The structure of the clue must depend on the age group of the
participants. Here are some suggestions for you:
- For very little children, you can write famous lines from popular
children's' poems or stories as little riddles by leaving a blank at the
end, like - "Humpty Dumpy sat on a ______"(wall) or "Eight little
sailors set out to sea, before they set sail the ship hit a
- If your kids love crossword puzzles, try writing clues that require
filling in the blanks. The crossword will, in this case, be the last
clue. It can comprise of a set of boxes, where the young ones have to
fill in the answers from the previous riddles. The solution would lead
the hunters to their treasure. This can work well for older kids.
- Print your clues on white paper in white crayons. Then arm your young
detectives with washable colored markers they can use to scribble on top
of each clue to make the words visible. An idea sure to click with
- Device a code by assigning a number to each letter of the alphabet (eg,
1 for A, 2 for B...26 for Z). Then use the numbers to write your clues.
This would go with kids in the age group 6-10.
Great Hiding Places -
For your convenience we have included a list of some great hiding places
in and around your house:
1) Below the carpet
2) Behind a painting
3) Under a table
4) Over the mantelpiece
5) Under the mattress
6) Under a lampshade
7) Porch Railing (You can tape your clue to it)
9) Beneath a flower-bed. If you want to hide your treasure/clue under
the ground, make sure to do so by placing it in a can, plastic bin, or
other bury-able container.
Things to remember:
1)Write all your clues on a piece of paper and keep it to yourself. That
way, in case a clue gets lost or misplaced, you'll have no problem in
leading the kids to the next one.
2)Before you let the kiddies rush to search for their bounty, take a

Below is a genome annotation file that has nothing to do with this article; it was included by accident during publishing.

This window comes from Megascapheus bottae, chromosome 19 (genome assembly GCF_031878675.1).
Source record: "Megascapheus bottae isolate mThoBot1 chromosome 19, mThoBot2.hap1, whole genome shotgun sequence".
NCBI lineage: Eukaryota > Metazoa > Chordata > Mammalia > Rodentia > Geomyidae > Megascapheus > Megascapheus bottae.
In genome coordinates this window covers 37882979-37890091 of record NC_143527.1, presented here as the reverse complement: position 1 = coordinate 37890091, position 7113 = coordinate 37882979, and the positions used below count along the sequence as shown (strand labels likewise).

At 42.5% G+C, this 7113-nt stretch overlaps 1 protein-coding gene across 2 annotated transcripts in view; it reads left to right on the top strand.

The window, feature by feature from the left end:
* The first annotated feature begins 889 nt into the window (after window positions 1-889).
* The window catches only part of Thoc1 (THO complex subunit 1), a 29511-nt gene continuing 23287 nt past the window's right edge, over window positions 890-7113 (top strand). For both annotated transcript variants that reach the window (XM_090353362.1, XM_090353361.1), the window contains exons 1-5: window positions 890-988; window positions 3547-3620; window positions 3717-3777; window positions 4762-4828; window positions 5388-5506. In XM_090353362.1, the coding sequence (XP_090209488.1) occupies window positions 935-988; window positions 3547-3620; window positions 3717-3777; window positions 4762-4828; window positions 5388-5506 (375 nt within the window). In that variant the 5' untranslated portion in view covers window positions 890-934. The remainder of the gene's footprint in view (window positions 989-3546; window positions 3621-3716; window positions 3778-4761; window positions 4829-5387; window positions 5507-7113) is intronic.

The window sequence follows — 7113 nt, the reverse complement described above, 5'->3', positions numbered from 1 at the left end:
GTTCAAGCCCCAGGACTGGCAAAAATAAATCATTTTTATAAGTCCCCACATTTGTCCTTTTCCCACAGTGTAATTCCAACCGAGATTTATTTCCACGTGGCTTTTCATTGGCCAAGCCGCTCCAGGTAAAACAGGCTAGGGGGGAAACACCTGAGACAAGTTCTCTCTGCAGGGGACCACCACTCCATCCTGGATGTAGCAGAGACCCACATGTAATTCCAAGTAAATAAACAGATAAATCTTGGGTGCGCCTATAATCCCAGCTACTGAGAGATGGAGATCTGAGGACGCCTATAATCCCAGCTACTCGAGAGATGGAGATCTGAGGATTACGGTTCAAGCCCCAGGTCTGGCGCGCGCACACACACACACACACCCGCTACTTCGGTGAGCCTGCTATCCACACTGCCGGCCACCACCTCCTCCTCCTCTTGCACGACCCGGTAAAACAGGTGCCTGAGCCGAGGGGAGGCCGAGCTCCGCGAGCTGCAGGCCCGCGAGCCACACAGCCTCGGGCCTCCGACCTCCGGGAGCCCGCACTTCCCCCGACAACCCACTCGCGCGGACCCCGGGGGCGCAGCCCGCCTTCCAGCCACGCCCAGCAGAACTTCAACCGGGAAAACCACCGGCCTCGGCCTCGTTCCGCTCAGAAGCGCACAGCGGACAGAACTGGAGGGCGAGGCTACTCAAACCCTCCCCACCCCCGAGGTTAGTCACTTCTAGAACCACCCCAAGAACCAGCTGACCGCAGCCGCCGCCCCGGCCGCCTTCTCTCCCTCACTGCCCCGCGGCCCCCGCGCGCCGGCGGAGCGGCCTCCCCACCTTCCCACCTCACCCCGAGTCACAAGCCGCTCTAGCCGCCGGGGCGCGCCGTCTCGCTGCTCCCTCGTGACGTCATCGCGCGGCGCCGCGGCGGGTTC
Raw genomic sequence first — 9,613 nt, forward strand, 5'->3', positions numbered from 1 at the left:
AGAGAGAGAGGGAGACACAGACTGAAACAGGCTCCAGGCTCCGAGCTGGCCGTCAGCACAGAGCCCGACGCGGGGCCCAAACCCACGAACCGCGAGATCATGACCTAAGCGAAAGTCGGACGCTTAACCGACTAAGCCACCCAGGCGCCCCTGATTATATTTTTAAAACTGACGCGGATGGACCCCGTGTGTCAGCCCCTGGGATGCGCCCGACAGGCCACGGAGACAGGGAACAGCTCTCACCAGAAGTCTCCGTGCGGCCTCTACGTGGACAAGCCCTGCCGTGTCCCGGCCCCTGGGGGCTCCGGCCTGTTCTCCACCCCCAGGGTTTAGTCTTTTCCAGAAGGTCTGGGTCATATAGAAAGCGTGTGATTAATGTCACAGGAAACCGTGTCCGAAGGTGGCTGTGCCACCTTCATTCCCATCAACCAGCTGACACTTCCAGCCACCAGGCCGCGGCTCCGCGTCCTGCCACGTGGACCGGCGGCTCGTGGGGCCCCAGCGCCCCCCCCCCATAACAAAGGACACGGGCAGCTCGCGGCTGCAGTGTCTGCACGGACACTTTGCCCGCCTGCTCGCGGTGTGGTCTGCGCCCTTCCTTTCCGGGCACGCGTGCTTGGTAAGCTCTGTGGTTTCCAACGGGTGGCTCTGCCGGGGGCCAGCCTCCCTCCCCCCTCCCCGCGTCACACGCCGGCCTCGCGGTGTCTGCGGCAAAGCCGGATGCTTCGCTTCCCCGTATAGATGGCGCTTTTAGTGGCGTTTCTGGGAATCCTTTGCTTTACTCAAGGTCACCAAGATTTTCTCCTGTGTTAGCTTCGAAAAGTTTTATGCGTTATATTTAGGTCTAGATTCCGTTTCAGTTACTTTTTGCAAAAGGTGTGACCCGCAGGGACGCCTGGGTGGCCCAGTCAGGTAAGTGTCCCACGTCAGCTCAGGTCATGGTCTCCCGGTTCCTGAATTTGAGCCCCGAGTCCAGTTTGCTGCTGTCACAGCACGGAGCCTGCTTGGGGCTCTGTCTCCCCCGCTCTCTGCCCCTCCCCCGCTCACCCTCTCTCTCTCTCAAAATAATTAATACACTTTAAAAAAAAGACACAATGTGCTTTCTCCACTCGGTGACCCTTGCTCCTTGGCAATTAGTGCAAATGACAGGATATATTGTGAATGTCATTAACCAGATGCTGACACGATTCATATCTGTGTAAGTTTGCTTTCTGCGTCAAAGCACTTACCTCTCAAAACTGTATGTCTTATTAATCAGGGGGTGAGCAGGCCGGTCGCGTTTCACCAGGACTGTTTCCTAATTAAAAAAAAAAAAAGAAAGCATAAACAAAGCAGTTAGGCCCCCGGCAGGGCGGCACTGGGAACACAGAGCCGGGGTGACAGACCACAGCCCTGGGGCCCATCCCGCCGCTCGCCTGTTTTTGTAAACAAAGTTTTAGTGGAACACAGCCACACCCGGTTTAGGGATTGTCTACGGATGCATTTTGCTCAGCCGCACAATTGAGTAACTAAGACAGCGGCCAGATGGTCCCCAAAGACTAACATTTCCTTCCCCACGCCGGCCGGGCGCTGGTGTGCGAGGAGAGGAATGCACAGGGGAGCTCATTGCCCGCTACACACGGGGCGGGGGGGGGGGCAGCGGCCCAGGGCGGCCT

moment to declare these few rules for the game firmly and clearly. To
have your Treasure Hunt pass off without any hitches, implement the
- Tell the kids that there'll be no running across the street. The
occasion being a treasure hunt, you can't, however, really expect them
to conform to your injunction. So better keep an eye on them.
- Ask the kiddies to read their clues properly. (You'll do well to
assist the young ones by reading the clues they find out in a strong
voice so that everyone can hear properly. Occasionally, they may get
stuck at a riddle, and you may have to offer a verbal clue to keep the
hunt going.). Tell them not to run off before a whole clue has been
read, for they will surely be heading to the wrong place. Ask them to
read it again and again (after you have read it once) and solve it bit
- Declare beforehand that whoever finds the treasure has to share it
equally among all the participants.
3)For little kids, trying to find pre-written clues may be a little
difficult. It is easier for them when they already know the
destinations. For this, you can create a map that has all the spots
(where the clues are hidden, not the one hiding the treasure)
illustrated on it. That way, the kids won't have a problem in locating
4)See that the fun element remains intact. Tell the young ones that
uncovering the hidden treasure is the goal, but the real, lasting reward
is the hunt itself. The real success comes when each member has the
chance to contribute his or her problem-solving talents or observations,
and everybody gets to experience the satisfaction of working together as
If you succeed in implementing all these above-mentioned ideas to the
hilt, your treasure hunt is guaranteed to be a hit!
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